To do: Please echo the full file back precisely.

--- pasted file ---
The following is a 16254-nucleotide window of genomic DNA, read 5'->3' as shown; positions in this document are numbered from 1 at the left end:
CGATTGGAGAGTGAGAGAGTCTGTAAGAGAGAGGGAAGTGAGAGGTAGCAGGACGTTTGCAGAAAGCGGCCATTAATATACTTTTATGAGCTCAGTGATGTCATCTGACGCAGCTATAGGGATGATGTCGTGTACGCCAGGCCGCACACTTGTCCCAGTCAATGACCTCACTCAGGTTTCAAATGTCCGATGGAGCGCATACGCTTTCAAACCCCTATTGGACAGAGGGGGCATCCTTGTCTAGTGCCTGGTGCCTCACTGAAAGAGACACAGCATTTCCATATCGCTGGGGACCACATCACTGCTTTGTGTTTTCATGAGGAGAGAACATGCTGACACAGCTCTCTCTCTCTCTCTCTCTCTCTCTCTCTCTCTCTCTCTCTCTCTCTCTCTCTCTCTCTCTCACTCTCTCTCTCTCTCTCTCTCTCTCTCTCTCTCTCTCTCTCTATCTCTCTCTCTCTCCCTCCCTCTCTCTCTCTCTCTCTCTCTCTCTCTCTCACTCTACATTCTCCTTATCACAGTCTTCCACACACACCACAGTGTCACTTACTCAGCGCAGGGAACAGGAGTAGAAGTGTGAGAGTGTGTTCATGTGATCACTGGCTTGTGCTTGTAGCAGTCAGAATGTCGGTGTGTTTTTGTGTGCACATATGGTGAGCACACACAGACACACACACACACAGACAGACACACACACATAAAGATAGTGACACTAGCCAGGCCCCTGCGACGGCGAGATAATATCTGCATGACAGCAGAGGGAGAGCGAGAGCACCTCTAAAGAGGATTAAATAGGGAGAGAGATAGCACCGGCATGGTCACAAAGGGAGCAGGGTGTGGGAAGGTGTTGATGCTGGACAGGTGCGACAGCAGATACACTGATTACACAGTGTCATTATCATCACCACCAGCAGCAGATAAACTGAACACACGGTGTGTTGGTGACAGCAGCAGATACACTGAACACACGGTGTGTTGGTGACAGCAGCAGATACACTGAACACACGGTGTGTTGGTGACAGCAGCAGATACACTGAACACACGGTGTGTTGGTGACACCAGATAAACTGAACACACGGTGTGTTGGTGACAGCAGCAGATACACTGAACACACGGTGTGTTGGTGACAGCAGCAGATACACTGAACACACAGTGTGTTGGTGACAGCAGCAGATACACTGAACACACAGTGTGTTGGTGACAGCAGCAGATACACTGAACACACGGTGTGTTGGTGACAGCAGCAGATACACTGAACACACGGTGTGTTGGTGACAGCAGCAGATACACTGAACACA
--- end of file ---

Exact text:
The following is a 16254-nucleotide window of genomic DNA, read 5'->3' as shown; positions in this document are numbered from 1 at the left end:
CGATTGGAGAGTGAGAGAGTCTGTAAGAGAGAGGGAAGTGAGAGGTAGCAGGACGTTTGCAGAAAGCGGCCATTAATATACTTTTATGAGCTCAGTGATGTCATCTGACGCAGCTATAGGGATGATGTCGTGTACGCCAGGCCGCACACTTGTCCCAGTCAATGACCTCACTCAGGTTTCAAATGTCCGATGGAGCGCATACGCTTTCAAACCCCTATTGGACAGAGGGGGCATCCTTGTCTAGTGCCTGGTGCCTCACTGAAAGAGACACAGCATTTCCATATCGCTGGGGACCACATCACTGCTTTGTGTTTTCATGAGGAGAGAACATGCTGACACAGCTCTCTCTCTCTCTCTCTCTCTCTCTCTCTCTCTCTCTCTCTCTCTCTCTCTCTCTCTCTCTCACTCTCTCTCTCTCTCTCTCTCTCTCTCTCTCTCTCTCTCTCTATCTCTCTCTCTCTCCCTCCCTCTCTCTCTCTCTCTCTCTCTCTCTCTCTCACTCTACATTCTCCTTATCACAGTCTTCCACACACACCACAGTGTCACTTACTCAGCGCAGGGAACAGGAGTAGAAGTGTGAGAGTGTGTTCATGTGATCACTGGCTTGTGCTTGTAGCAGTCAGAATGTCGGTGTGTTTTTGTGTGCACATATGGTGAGCACACACAGACACACACACACACAGACAGACACACACACATAAAGATAGTGACACTAGCCAGGCCCCTGCGACGGCGAGATAATATCTGCATGACAGCAGAGGGAGAGCGAGAGCACCTCTAAAGAGGATTAAATAGGGAGAGAGATAGCACCGGCATGGTCACAAAGGGAGCAGGGTGTGGGAAGGTGTTGATGCTGGACAGGTGCGACAGCAGATACACTGATTACACAGTGTCATTATCATCACCACCAGCAGCAGATAAACTGAACACACGGTGTGTTGGTGACAGCAGCAGATACACTGAACACACGGTGTGTTGGTGACAGCAGCAGATACACTGAACACACGGTGTGTTGGTGACAGCAGCAGATACACTGAACACACGGTGTGTTGGTGACACCAGATAAACTGAACACACGGTGTGTTGGTGACAGCAGCAGATACACTGAACACACGGTGTGTTGGTGACAGCAGCAGATACACTGAACACACAGTGTGTTGGTGACAGCAGCAGATACACTGAACACACAGTGTGTTGGTGACAGCAGCAGATACACTGAACACACGGTGTGTTGGTGACAGCAGCAGATACACTGAACACACGGTGTGTTGGTGACAGCAGCAGATACACTGAACACA